And now we come to Evan Schaeffer. I wrote a post entitled "Forum-shopping and Vioxx litigation" that commented on the tactics of a Vioxx suit that had been filed in St. Clair County. The issue interested me by itself, and would've provoked a post; I ran across the fact that one of the plaintiffs' attorneys happened to be a prominent blogger when reading the article more closely, and mentioned it as an aside. (Evan criticizes the Madison County Record as "amateurish", but the article in question simply reports the fact that the suit was filed, the parties to the suit, and the attorneys who filed the case, without issuing any opinion on the merits. It's curious that Evan would view the mere repetition of these publicly-available facts as the first part of a "one-two punch," but I'll leave others to speculate on what motivated that characterization.)

This has offended Evan, who apparently believes that I am challenging his ethics, provoking one of his anonymous commenters to call me "repulsive." Evan correctly notes that he is acting in a way that is "permitted under the rules."

Some judges certainly permit a plaintiff forum-shopping a case unrelated to a venue to bring a suit in St. Clair County; some judges certainly permit plaintiffs to sue pharmacies for filling a prescription; some judges certainly permit ten unrelated plaintiffs to participate in a single suit; many federal courts remand a case where a plaintiff misjoins a same-state defendant he has no intention of bringing to trial so long as the minimal standards of Rule 8 are met. I don't think these are good things: for example, when ten unrelated plaintiffs are in the same trial, the effect is to muddy the individualized issues of causation to the detriment of the defendants' right to a fair trial. (And, yes, I have the same problem when the government brings omnibus cases against dozens of criminal defendants.) Still, a plaintiffs' attorney who believes that it will benefit her client to legitimately convince a judge to take these steps has an ethical obligation to give the client an opportunity to agree to pursue such an option. But therein lies the problem: what Evan is doing is permitted by the rules (or, at least, by some judges' interpretation of the rules). As Michael Kinsley likes to say, the scandal isn't what's done illegally, it's what's done legally. The rules need to be changed to prevent the problems I described in my original post.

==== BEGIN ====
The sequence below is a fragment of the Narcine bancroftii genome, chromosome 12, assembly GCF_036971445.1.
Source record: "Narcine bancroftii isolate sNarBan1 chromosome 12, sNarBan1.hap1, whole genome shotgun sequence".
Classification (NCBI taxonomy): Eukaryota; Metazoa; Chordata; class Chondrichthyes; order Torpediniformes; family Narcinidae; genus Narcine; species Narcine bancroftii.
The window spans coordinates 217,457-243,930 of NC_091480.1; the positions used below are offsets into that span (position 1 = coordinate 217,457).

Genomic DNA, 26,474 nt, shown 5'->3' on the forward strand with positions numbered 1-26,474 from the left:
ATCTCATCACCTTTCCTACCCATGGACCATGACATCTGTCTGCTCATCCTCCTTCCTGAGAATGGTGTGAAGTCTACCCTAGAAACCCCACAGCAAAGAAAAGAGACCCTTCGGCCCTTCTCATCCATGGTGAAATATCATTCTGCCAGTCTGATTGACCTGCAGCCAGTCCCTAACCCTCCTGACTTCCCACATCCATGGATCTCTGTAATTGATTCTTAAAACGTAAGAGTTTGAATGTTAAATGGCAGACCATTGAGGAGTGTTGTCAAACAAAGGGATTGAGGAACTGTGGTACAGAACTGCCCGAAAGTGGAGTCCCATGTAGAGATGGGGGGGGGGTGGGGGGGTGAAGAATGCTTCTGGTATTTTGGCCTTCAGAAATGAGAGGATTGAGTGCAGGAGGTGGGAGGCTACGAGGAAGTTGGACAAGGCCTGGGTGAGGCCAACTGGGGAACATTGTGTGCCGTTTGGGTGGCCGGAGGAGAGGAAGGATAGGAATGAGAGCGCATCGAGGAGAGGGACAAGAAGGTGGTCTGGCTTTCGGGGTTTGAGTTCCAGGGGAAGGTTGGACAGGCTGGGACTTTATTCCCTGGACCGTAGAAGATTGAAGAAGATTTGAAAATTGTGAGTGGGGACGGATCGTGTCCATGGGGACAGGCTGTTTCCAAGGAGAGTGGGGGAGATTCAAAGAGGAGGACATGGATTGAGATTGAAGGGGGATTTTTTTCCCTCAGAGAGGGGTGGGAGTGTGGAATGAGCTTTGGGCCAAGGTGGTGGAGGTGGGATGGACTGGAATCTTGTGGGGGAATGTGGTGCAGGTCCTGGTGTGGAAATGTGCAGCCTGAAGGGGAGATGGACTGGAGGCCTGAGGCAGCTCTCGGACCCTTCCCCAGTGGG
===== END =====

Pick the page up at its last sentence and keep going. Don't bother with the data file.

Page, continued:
So let me be clear: There are certainly far too many corrupt plaintiffs' attorneys out there who will act beyond what zealous representation requires to falsify evidence or misrepresent precedent, but I don't have any reason to believe that Evan Schaeffer is one of them, or that he's violated any ethical rules. I don't believe that what Evan is doing is socially beneficial, but the post wasn't aimed at him. Even if I were to somehow use the power of the blog to shame him into leaving the profession to spend his time writing novels and traveling, if the rules aren't changed, some other attorney will just go and do the same thing under the same principle of zealous representation. Which is another argument for changing the rules: they currently encourage far too many bright and well-intentioned people to zealously represent their clients in ways that hurt society as a whole.

 

 


Isaac Gorodetski
Project Manager,
Center for Legal Policy at the
Manhattan Institute
igorodetski@manhattan-institute.org

Katherine Lazarski
Press Officer,
Manhattan Institute
klazarski@manhattan-institute.org

 

Published by the Manhattan Institute

The Manhattan Insitute's Center for Legal Policy.